The above scenario works with the current system of allocating resources to different level of courses. But there are two factors that lead to the very large class sizes in first and second year that no-one really wants to talk about:

Elephant in room

  • the starvation of first and second year students of teaching resources; senior faculty concentrate more on upper level courses, and want to keep these class sizes smaller. As a consequence first and second year students suffer
  • teaching subsidizes research: too often tuition revenues get filtered off into supporting research activities. The most obvious case is that if teachers spent more time teaching and less doing research, there would be more faculty available for teaching. Teaching loads for experienced, tenured faculty are often quite light and as stated above, focused on small upper level classes.

Do a simple calculation: divide the total number of students by the number of tenure track instructors  in your institution, and that will give you an overall average instructor/student ratio for the university as a whole. So if you have 40,000 students and 2,000 full-time instructors , you have an overall instructor/student ratio of 1:20. However, then deduct 40% of their time for research, so that equals 1,200 full time equivalent, or a ratio of one instructor for 33.3 students. Then deduct another 20% of their time for administration and public service and that leaves 800 FTEs, or a ratio of one instructor for every 50 students. Even with this fairly generous allowance of 60% of their time for other activities, and WITHOUT adjuncts or TAs, in this large university there should be enough instructors to teach without having the absurdly large first and second year classes commonly found in such large universities. Add in adjuncts and TAs, and this ratio drops even further.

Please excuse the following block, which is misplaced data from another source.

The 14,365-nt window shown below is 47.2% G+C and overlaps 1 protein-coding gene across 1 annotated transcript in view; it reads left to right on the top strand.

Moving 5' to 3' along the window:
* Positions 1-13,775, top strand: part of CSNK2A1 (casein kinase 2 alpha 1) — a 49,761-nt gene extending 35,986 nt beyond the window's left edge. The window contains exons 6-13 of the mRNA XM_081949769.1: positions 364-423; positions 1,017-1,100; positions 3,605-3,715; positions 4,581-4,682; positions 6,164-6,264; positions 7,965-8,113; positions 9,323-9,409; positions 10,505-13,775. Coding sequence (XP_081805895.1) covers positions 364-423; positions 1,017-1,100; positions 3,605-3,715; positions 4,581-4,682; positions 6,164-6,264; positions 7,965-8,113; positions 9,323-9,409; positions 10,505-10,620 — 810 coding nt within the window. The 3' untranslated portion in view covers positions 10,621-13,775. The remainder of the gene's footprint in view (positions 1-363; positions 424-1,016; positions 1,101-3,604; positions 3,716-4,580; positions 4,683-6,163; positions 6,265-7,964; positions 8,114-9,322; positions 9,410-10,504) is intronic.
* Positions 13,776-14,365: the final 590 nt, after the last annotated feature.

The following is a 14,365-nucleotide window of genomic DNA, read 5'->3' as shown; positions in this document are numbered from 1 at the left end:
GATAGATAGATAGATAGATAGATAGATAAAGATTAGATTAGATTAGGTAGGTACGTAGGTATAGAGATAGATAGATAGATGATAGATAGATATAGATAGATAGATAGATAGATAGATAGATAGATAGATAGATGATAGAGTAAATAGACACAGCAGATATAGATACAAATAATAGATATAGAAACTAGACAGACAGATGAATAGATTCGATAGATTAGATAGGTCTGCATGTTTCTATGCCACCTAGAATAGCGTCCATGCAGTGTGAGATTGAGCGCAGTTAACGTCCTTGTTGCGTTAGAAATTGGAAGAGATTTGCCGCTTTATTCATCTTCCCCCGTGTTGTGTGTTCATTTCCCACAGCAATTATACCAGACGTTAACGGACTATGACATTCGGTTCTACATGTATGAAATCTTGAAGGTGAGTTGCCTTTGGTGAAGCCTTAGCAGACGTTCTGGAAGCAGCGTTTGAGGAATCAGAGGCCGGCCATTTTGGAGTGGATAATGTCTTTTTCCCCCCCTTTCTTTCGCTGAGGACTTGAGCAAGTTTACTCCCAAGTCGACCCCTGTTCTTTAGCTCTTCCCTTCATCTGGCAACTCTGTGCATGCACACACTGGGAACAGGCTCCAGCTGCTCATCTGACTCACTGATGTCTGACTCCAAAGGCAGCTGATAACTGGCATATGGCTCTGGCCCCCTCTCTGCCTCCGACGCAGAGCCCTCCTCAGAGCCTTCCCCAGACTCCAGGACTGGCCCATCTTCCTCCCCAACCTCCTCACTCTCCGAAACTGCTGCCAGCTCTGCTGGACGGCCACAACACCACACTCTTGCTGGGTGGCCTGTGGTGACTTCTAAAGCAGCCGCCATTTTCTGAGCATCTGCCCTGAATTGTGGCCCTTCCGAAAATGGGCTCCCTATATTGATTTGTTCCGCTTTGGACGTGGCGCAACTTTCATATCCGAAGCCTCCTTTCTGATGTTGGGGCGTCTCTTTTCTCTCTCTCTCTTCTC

So don’t expect online learning to solve this problem on its own.

Your turn

I would particularly like to hear from the relatively rare instructors who have taught large classes both face-to-face and online. Do you share my concern about using TAs for distance or hybrid courses?

I’d also like to hear in general about experiences with TAs or adjunct/contract instructors as well on this topic.

Getting started in writing an open textbook

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Pressbook

PressBooks.com

What format?

This week saw further development in my odyssey to write my first open textbook. I met with the very helpful people at BCcampus who are managing British Columbia’s open textbook project, Mary Burgess and Clint Lalonde. I had a simple question:

‘How do I start?’

In particular, I wanted to know in what format I should start writing. Should I use Word, or WordPress, or html (and if so, what form of html), or something else? Obviously I don’t want to have to move writing that I’ve carefully formatted in one format into another, possibly – no, almost certainly – having to reformat everything again.